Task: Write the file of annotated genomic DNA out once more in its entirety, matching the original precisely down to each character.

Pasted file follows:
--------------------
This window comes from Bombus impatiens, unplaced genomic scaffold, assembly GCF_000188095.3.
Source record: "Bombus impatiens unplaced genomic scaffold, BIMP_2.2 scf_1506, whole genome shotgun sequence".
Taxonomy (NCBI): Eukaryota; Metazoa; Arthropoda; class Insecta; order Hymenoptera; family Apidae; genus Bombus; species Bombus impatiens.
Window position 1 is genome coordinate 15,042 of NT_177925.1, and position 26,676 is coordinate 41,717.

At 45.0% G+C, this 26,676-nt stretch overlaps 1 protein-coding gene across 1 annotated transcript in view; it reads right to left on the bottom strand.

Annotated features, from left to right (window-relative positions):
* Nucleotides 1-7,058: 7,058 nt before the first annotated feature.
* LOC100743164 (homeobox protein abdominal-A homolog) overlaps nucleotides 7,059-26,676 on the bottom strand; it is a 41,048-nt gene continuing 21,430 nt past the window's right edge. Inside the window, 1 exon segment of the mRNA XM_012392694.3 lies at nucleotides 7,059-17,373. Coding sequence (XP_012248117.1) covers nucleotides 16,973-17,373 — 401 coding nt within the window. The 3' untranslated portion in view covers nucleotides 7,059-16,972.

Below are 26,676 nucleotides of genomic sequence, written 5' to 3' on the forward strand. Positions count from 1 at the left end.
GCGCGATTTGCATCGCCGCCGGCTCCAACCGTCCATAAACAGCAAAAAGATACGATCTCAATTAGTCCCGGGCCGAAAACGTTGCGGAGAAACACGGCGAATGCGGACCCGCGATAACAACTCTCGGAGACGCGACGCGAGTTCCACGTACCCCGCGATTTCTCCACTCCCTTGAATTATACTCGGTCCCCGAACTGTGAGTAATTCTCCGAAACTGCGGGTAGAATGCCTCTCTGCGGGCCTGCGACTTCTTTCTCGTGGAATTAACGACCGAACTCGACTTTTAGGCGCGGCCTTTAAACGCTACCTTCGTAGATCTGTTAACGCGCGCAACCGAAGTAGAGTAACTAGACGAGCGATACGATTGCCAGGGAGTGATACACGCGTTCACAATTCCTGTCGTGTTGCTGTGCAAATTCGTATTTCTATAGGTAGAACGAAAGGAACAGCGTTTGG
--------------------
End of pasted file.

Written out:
This window comes from Bombus impatiens, unplaced genomic scaffold, assembly GCF_000188095.3.
Source record: "Bombus impatiens unplaced genomic scaffold, BIMP_2.2 scf_1506, whole genome shotgun sequence".
Taxonomy (NCBI): Eukaryota; Metazoa; Arthropoda; class Insecta; order Hymenoptera; family Apidae; genus Bombus; species Bombus impatiens.
Window position 1 is genome coordinate 15,042 of NT_177925.1, and position 26,676 is coordinate 41,717.

At 45.0% G+C, this 26,676-nt stretch overlaps 1 protein-coding gene across 1 annotated transcript in view; it reads right to left on the bottom strand.

Annotated features, from left to right (window-relative positions):
* Nucleotides 1-7,058: 7,058 nt before the first annotated feature.
* LOC100743164 (homeobox protein abdominal-A homolog) overlaps nucleotides 7,059-26,676 on the bottom strand; it is a 41,048-nt gene continuing 21,430 nt past the window's right edge. Inside the window, 1 exon segment of the mRNA XM_012392694.3 lies at nucleotides 7,059-17,373. Coding sequence (XP_012248117.1) covers nucleotides 16,973-17,373 — 401 coding nt within the window. The 3' untranslated portion in view covers nucleotides 7,059-16,972.

Below are 26,676 nucleotides of genomic sequence, written 5' to 3' on the forward strand. Positions count from 1 at the left end.
GCGCGATTTGCATCGCCGCCGGCTCCAACCGTCCATAAACAGCAAAAAGATACGATCTCAATTAGTCCCGGGCCGAAAACGTTGCGGAGAAACACGGCGAATGCGGACCCGCGATAACAACTCTCGGAGACGCGACGCGAGTTCCACGTACCCCGCGATTTCTCCACTCCCTTGAATTATACTCGGTCCCCGAACTGTGAGTAATTCTCCGAAACTGCGGGTAGAATGCCTCTCTGCGGGCCTGCGACTTCTTTCTCGTGGAATTAACGACCGAACTCGACTTTTAGGCGCGGCCTTTAAACGCTACCTTCGTAGATCTGTTAACGCGCGCAACCGAAGTAGAGTAACTAGACGAGCGATACGATTGCCAGGGAGTGATACACGCGTTCACAATTCCTGTCGTGTTGCTGTGCAAATTCGTATTTCTATAGGTAGAACGAAAGGAACAGCGTTTGG